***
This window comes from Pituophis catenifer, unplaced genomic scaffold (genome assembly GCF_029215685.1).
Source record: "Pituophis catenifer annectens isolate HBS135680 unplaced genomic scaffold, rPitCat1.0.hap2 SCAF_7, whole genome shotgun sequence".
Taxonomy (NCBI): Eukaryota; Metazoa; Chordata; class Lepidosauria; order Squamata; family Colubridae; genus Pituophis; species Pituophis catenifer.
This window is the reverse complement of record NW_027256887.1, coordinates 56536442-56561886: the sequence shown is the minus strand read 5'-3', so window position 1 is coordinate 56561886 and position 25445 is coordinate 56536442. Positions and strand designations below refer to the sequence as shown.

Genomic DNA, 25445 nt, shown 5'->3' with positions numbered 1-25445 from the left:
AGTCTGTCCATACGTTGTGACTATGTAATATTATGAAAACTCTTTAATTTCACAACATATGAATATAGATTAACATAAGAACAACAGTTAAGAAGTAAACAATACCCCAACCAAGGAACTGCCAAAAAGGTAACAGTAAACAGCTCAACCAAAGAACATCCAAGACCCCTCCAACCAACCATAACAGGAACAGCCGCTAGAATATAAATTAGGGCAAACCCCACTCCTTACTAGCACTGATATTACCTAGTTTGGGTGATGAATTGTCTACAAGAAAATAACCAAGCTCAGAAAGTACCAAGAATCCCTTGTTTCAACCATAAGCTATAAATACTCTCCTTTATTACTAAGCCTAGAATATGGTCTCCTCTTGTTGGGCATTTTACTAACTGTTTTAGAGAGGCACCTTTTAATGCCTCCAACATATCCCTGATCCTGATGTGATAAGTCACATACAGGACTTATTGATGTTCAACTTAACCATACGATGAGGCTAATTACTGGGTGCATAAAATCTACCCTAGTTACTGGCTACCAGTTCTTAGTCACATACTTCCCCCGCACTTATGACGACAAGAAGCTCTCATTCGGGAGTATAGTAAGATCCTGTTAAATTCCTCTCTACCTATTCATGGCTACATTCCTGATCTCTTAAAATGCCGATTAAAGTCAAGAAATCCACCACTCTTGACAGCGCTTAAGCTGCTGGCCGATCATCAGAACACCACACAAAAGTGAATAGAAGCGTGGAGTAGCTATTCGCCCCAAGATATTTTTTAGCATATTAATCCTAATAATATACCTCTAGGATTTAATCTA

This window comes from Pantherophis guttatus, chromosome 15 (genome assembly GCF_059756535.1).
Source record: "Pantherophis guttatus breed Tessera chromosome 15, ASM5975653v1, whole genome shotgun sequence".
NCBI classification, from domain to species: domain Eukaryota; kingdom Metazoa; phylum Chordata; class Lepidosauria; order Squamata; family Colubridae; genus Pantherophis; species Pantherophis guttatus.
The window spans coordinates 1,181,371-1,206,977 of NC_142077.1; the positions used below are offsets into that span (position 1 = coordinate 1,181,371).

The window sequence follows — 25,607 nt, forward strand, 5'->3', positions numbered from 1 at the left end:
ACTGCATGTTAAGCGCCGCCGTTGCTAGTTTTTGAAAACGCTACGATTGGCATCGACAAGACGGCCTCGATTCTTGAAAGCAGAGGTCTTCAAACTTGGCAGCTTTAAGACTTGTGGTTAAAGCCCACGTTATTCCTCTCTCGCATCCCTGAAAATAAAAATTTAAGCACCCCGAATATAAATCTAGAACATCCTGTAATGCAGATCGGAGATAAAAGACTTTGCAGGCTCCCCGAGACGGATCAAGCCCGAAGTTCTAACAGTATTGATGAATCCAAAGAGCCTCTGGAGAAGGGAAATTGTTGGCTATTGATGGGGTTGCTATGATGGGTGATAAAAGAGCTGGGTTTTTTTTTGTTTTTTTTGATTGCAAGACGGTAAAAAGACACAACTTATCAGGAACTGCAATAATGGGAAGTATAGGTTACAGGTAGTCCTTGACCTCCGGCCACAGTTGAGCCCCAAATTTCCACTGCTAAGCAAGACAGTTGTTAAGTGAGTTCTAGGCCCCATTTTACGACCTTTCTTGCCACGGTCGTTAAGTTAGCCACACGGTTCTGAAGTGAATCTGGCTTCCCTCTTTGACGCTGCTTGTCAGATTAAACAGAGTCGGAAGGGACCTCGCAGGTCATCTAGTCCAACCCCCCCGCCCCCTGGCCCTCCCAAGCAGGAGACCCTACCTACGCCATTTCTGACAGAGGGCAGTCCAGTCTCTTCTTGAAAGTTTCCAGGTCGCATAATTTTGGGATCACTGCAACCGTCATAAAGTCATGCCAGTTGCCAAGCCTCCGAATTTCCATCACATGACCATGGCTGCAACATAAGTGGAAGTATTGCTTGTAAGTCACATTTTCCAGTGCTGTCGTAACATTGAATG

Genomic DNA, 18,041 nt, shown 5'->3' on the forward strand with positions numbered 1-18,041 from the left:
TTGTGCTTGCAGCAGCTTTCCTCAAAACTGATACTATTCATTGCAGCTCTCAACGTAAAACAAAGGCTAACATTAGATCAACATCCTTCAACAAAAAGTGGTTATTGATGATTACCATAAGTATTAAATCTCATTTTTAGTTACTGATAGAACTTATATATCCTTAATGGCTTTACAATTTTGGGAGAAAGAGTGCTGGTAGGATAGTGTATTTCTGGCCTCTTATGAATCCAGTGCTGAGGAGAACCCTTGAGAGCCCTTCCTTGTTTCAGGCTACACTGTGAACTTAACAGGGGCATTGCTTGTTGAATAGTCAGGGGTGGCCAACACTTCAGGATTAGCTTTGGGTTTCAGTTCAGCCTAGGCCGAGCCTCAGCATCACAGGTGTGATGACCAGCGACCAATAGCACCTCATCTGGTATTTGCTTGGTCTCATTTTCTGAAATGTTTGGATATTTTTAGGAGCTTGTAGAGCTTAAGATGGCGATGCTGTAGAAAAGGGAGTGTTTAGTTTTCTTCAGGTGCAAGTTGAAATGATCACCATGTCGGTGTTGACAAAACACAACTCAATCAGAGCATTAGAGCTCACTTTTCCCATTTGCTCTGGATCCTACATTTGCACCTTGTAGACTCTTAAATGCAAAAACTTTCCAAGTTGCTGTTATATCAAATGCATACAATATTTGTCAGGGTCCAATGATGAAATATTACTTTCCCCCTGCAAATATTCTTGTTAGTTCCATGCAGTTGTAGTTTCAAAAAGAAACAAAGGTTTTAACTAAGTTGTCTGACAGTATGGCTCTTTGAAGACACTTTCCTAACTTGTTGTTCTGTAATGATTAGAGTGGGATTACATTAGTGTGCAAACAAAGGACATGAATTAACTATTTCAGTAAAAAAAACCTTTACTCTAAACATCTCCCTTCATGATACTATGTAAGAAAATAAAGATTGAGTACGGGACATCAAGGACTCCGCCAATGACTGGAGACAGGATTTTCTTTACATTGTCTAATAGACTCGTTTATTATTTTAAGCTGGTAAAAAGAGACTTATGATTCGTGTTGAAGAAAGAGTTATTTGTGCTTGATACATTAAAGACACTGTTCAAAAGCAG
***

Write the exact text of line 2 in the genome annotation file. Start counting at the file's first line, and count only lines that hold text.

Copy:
Source record: "Pituophis catenifer annectens isolate HBS135680 unplaced genomic scaffold, rPitCat1.0.hap2 SCAF_7, whole genome shotgun sequence".